Stephanie Turenko, Toronto.
Currently the only ensemble for women banduristy, the Women’s Bandurist Ensemble, started by instrumentalists and instructors Irene Kytasy-Kuzma and her daughter Alina this summer, held auditions around eastern North America this past month.
This mother and daughter duo felt discouraged due to the lack of female organizations for musicians. Alina explains, “We have seen two generations of girls go through the bandura education system of camps and schools, only to fall to the wayside, while our male colleagues continue to develop their skills, and perform all over with the Ukrainian Bandurist Chorus (of Detroit/Cleveland), and the Canadian Bandurist Chorus (Toronto)”.
After the 2014 bandura camps ended, the two began contacting women that attended camps from as long ago as 25 years ago, to current participants who they thought would be interested and ready to perform in an instrumental ensemble.
Over the past several months, Irene and Alina have been in correspondence with members of the UBC and CBC for their expertise and advice. They have also had the great pleasure of working with Oksana Zelinska, director of Zoloti Struni, as well as the New York School of Bandura.
“Once word got out that auditions were taking place for a female ensemble, we heard back from women as far away as Winnipeg!” says Alina.
Auditions were held in Hartford, Connecticut (a few traveled from New York, Massachusetts, and New Jersey that day) on January 31st. On February 14th, auditions were held in Cleveland, Ohio. The next day, they were held in Detroit, Michigan; the following day, in Chicago, Illinois. Their final stop was February 28th in Toronto, Ontario.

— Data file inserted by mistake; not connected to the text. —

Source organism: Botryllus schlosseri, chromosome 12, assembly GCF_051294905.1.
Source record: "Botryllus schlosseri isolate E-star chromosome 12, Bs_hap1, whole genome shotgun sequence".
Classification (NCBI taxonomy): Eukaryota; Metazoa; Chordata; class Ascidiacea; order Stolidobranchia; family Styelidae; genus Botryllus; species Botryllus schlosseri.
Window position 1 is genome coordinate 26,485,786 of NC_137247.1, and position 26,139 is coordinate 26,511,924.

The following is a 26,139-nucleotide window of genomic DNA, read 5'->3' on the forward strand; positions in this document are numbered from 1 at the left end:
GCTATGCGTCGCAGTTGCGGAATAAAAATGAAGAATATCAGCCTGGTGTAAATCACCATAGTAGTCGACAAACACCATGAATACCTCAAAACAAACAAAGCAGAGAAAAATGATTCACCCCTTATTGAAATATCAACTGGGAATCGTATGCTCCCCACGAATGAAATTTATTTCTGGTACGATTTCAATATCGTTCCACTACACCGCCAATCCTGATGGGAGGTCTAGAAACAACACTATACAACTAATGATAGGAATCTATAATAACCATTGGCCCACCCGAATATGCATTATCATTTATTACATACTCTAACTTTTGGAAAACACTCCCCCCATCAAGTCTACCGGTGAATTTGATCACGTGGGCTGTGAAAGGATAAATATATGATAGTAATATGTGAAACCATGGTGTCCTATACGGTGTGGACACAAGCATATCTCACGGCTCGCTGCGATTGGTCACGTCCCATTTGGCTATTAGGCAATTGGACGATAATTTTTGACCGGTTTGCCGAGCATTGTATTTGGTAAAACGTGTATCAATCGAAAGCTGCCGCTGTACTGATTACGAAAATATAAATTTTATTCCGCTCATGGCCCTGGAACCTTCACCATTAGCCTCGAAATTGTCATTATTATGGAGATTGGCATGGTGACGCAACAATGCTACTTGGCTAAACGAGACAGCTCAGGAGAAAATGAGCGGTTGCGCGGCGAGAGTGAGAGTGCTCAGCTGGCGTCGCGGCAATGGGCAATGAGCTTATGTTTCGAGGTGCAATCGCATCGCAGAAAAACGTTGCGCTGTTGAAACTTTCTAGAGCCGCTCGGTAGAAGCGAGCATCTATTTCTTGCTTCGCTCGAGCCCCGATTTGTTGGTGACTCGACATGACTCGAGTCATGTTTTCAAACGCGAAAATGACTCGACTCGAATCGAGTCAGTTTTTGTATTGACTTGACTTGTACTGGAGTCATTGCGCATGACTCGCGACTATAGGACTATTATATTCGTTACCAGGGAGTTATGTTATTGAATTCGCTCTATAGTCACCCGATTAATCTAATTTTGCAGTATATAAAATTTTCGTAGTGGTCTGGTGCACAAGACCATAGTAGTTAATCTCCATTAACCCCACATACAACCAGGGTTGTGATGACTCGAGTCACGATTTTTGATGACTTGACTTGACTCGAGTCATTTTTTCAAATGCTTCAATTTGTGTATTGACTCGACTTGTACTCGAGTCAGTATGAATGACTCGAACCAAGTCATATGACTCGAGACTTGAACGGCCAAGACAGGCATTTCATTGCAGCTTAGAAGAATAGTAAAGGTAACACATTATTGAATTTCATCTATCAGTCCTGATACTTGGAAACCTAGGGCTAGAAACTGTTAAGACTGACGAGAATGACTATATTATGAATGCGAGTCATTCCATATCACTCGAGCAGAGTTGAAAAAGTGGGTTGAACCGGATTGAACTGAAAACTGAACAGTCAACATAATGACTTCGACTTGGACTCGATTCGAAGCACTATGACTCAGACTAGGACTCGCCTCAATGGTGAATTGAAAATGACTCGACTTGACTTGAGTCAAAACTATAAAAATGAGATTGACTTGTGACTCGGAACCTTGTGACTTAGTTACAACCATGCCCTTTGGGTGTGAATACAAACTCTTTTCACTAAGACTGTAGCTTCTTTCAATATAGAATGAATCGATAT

“My mother and I, as well as the other people we are working with, know the importance of fostering the talents of female bandurists, at any level. The CBC and UBC are fantastic ensembles, and have started camps and schools all over, provided lessons to whoever wants to play. However, as I remember from my earlier days as a bandurist, it’s a bit discouraging to have your instructor tell you that you should keep playing when you see only males onstage in the prominent ensembles, and can only think of 2 female soloists. For that reason, we want to not only be seen as an ensemble, which young girls with interest in the instrument can aspire to, but also as a resource and network. We want to make sure that the stigma of bandura as a solely-male art form does not persist, and discourage females from picking it up,” says Alina.
Thirty women attended the auditions in total and because some women are still auditioning because they were not able to attend the previously stated dates, the official members of the ensemble have not yet been announced.
For more information about the Women’s Bandurist Ensemble, please email firstname.lastname@example.org.